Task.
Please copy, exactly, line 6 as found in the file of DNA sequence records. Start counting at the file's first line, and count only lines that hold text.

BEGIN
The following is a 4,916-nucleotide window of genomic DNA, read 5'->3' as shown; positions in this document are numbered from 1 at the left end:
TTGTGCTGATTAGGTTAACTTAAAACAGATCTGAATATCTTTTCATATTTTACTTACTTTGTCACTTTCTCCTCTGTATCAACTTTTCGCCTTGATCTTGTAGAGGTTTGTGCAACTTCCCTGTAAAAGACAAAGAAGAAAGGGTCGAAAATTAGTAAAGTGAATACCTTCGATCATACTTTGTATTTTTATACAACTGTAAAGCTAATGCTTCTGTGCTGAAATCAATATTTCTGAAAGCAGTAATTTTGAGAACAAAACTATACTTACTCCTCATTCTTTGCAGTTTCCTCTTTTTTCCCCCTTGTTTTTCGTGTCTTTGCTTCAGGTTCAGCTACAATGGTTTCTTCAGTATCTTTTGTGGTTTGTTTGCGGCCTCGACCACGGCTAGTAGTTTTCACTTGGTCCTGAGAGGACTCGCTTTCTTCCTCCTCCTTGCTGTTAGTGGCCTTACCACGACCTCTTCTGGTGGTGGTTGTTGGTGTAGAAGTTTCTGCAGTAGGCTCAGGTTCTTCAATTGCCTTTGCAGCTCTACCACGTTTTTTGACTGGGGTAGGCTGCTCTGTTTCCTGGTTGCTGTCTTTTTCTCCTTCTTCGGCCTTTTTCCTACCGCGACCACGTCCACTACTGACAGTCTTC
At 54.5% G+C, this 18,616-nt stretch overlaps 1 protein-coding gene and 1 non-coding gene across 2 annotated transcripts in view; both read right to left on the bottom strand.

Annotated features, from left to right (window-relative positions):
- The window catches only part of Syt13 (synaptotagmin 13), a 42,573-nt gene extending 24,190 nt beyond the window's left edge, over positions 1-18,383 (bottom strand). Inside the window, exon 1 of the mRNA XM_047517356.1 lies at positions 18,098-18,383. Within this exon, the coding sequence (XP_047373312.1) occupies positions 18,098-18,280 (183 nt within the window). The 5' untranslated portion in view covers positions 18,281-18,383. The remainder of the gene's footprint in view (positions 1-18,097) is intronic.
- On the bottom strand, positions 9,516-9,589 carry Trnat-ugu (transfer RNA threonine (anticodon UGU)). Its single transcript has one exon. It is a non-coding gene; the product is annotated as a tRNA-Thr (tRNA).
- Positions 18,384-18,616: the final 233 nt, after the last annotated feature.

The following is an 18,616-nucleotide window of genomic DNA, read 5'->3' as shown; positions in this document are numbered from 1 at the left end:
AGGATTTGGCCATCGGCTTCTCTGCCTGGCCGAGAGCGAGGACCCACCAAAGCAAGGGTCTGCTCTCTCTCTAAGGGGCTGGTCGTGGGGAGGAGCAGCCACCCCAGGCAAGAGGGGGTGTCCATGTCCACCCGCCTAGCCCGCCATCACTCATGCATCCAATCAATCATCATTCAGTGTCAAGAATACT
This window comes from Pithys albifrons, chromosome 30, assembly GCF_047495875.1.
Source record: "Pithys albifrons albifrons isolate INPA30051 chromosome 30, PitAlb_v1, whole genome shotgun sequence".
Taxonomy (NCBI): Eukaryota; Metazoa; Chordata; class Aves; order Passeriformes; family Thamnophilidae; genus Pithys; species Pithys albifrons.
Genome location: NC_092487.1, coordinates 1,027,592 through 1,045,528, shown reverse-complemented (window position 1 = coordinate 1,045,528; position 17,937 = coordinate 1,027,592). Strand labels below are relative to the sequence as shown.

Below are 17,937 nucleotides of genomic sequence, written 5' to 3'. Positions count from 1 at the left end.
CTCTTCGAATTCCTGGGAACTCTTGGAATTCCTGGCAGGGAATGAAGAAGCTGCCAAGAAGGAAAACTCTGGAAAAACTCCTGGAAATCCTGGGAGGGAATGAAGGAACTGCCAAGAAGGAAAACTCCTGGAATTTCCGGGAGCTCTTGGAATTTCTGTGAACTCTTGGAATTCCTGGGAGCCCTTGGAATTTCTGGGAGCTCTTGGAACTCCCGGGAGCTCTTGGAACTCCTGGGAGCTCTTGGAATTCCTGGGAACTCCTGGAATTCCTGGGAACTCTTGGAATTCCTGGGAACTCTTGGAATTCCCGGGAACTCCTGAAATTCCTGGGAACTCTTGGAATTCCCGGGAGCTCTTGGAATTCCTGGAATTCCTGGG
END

- On the bottom strand, positions 9,516-9,589 carry Trnat-ugu (transfer RNA threonine (anticodon UGU)). Its single transcript has one exon. It is a non-coding gene; the product is annotated as a tRNA-Thr (tRNA).